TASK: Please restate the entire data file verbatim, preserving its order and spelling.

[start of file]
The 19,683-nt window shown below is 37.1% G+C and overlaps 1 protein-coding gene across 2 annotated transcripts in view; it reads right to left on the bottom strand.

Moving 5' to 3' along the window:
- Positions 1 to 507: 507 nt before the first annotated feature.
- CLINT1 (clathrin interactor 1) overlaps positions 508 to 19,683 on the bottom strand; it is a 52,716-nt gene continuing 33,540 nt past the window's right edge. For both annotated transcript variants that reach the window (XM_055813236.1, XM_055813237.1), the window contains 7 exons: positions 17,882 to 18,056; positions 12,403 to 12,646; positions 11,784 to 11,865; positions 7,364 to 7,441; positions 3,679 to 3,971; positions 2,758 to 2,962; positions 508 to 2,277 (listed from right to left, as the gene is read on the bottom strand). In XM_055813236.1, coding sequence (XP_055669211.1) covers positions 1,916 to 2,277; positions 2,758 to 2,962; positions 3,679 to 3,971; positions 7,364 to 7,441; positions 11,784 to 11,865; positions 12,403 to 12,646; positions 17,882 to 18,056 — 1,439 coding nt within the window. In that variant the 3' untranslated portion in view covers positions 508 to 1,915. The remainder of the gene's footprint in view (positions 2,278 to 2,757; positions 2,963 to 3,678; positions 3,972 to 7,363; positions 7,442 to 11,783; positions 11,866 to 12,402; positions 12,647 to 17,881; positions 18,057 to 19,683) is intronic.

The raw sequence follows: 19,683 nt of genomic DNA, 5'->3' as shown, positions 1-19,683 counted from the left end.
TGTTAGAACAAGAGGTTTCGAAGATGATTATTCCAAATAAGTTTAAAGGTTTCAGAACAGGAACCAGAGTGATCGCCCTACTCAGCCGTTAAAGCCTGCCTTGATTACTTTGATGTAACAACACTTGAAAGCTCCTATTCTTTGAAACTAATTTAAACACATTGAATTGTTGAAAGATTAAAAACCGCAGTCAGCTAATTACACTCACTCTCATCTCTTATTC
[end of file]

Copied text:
The 19,683-nt window shown below is 37.1% G+C and overlaps 1 protein-coding gene across 2 annotated transcripts in view; it reads right to left on the bottom strand.

Moving 5' to 3' along the window:
- Positions 1 to 507: 507 nt before the first annotated feature.
- CLINT1 (clathrin interactor 1) overlaps positions 508 to 19,683 on the bottom strand; it is a 52,716-nt gene continuing 33,540 nt past the window's right edge. For both annotated transcript variants that reach the window (XM_055813236.1, XM_055813237.1), the window contains 7 exons: positions 17,882 to 18,056; positions 12,403 to 12,646; positions 11,784 to 11,865; positions 7,364 to 7,441; positions 3,679 to 3,971; positions 2,758 to 2,962; positions 508 to 2,277 (listed from right to left, as the gene is read on the bottom strand). In XM_055813236.1, coding sequence (XP_055669211.1) covers positions 1,916 to 2,277; positions 2,758 to 2,962; positions 3,679 to 3,971; positions 7,364 to 7,441; positions 11,784 to 11,865; positions 12,403 to 12,646; positions 17,882 to 18,056 — 1,439 coding nt within the window. In that variant the 3' untranslated portion in view covers positions 508 to 1,915. The remainder of the gene's footprint in view (positions 2,278 to 2,757; positions 2,963 to 3,678; positions 3,972 to 7,363; positions 7,442 to 11,783; positions 11,866 to 12,402; positions 12,647 to 17,881; positions 18,057 to 19,683) is intronic.

The raw sequence follows: 19,683 nt of genomic DNA, 5'->3' as shown, positions 1-19,683 counted from the left end.
TGTTAGAACAAGAGGTTTCGAAGATGATTATTCCAAATAAGTTTAAAGGTTTCAGAACAGGAACCAGAGTGATCGCCCTACTCAGCCGTTAAAGCCTGCCTTGATTACTTTGATGTAACAACACTTGAAAGCTCCTATTCTTTGAAACTAATTTAAACACATTGAATTGTTGAAAGATTAAAAACCGCAGTCAGCTAATTACACTCACTCTCATCTCTTATTC